Sounds like pantheism to me. The problem with pantheism is all the bad things that God must be as well. Crap. Viruses. Botulism. Cancer. Alzheimer's. Mental illness. Crime. Birth defects. If God is all this too, what's the point in worshipping him?
How on Earth can anybody intelligent enough to write say something that unutterably stupid?
The thing is... there is "faith", and then there is "blind faith"... faith is good. Faith enables you to persevere in the face of the unknown and seemingly insurmountable injustice knowing that someone, somewhere, gives a damn about you.
Blind faith leads to things like the crusades and "holy wars"...
Hmm. Faith is good, I suppose, provided the outcome is acceptable in this modern world. Of course, if faith requires you to stone adulterers or amputate limbs then you might change your mind about that.
I think the kind of faith you're discussing is really confidence or perseverance or obstinacy or sheer bloody-mindedness, and there is no need to invoke the Almighty in that case.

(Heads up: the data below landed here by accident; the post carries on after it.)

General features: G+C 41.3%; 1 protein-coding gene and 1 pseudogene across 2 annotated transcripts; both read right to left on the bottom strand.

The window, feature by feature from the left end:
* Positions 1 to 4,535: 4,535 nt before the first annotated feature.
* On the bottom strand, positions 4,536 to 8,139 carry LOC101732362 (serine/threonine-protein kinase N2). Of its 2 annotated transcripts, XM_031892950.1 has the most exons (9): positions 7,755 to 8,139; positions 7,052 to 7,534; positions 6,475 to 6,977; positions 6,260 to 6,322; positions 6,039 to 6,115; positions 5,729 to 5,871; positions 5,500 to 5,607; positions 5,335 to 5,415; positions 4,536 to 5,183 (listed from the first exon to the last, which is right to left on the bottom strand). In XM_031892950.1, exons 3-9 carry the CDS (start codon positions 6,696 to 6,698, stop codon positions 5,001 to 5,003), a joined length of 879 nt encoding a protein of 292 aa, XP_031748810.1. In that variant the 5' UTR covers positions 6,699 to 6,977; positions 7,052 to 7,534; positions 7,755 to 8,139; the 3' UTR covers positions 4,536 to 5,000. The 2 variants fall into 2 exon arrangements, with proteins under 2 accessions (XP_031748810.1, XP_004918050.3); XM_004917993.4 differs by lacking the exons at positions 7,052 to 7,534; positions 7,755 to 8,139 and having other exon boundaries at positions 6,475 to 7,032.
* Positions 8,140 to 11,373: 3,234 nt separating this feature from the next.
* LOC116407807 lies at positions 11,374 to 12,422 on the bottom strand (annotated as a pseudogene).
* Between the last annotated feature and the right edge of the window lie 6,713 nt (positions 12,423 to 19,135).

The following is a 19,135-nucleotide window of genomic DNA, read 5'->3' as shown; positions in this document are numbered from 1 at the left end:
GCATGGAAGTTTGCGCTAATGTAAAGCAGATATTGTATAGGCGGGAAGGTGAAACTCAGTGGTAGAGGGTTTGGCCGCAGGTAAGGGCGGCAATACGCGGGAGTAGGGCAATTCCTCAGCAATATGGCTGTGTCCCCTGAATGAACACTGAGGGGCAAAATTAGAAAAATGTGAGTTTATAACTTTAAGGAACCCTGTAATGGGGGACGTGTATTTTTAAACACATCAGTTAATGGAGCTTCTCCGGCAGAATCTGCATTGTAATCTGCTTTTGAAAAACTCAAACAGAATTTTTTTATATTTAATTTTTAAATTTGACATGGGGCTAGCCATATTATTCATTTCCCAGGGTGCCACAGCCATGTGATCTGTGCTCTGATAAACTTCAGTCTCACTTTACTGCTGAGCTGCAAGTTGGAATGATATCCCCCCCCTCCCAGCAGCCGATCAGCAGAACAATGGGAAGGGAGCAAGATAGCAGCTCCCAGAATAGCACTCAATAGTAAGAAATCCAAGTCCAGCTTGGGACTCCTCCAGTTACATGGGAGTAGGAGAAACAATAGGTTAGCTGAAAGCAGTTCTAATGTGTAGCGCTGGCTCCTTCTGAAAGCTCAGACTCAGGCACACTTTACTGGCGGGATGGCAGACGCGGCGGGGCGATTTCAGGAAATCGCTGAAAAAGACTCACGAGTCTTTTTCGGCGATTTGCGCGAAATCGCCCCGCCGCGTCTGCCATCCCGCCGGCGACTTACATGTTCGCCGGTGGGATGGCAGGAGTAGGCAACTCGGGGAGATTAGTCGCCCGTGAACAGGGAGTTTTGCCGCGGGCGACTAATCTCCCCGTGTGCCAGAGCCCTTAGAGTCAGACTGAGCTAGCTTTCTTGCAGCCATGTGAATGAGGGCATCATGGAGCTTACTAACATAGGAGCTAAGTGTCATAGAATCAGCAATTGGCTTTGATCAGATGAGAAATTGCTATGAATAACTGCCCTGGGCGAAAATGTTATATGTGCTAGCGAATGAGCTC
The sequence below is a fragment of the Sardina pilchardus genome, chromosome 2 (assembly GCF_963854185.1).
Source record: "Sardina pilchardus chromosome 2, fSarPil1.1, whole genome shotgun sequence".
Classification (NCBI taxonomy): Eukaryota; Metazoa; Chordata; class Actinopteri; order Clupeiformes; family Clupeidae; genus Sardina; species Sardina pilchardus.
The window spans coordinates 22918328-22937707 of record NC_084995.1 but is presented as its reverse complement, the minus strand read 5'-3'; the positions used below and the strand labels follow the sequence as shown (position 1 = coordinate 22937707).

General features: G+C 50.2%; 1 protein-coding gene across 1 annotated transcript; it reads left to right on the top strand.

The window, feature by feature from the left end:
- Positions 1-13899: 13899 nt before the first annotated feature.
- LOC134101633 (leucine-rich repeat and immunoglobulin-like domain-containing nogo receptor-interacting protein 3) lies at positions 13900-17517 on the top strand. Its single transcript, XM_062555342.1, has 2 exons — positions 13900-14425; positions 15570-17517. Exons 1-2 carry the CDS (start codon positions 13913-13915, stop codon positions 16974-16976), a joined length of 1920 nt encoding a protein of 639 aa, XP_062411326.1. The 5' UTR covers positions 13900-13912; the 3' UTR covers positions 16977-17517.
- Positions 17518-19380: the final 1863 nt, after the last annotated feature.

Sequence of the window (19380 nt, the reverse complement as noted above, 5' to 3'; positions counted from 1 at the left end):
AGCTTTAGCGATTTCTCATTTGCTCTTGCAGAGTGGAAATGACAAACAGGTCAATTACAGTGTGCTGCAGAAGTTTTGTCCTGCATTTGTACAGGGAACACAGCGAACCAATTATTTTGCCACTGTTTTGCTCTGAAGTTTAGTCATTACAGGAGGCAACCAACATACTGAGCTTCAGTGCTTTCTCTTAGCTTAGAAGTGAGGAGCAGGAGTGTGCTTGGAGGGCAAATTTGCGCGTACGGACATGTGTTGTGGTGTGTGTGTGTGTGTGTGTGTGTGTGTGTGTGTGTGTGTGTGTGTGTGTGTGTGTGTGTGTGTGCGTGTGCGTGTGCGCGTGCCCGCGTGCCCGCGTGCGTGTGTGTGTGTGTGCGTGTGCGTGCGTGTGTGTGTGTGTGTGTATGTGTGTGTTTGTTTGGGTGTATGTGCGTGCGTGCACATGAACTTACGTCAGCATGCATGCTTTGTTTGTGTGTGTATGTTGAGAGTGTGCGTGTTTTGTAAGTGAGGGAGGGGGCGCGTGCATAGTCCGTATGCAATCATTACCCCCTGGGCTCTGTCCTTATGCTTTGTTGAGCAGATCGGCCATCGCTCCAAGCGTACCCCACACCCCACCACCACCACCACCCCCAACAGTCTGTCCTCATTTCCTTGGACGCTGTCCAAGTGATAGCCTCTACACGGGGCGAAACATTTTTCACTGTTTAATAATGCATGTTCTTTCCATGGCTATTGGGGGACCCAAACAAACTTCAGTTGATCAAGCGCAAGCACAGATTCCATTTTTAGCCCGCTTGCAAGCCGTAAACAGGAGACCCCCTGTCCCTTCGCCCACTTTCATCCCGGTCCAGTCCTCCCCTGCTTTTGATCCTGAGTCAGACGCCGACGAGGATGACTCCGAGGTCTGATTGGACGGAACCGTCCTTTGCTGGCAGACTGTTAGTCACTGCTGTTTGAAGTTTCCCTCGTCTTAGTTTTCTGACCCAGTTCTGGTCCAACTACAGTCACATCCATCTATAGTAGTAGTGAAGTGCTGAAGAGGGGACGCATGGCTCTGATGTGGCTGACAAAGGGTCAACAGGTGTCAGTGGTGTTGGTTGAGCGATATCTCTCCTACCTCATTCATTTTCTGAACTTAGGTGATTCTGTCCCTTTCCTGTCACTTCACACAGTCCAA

Surprisingly, people persevere even without belief celestial fathers. Please Register or Log in to view the hidden image!
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And that is fine - there are many kinds of "faith", and most people have several kinds of faith, whether they know it or not: Faith in themselves (self esteem/self worth), faith in their friends or family, faith that the sun will rise every day, faith in "something larger (be it a deity, deities, or the cosmos at large), faith that their body will continue to remember how to absorb O2 from the air and expel CO2 back into it, faith that the zombie apocalypse hasn't happened yet (though some monday mornings, looking at my co-workers shambling into work, I begin to wonder...) et al Please Register or Log in to view the hidden image!